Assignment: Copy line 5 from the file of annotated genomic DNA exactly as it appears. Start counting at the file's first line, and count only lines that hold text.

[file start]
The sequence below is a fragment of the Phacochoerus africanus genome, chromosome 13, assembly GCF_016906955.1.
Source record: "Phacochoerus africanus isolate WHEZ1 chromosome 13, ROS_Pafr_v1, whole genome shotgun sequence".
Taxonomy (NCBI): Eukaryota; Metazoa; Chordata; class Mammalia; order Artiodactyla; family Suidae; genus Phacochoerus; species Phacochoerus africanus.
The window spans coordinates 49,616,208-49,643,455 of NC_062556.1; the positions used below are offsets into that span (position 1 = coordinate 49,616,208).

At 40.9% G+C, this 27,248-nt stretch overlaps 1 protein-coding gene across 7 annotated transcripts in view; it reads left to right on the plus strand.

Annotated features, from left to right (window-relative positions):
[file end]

At 40.9% G+C, this 27,248-nt stretch overlaps 1 protein-coding gene across 7 annotated transcripts in view; it reads left to right on the plus strand.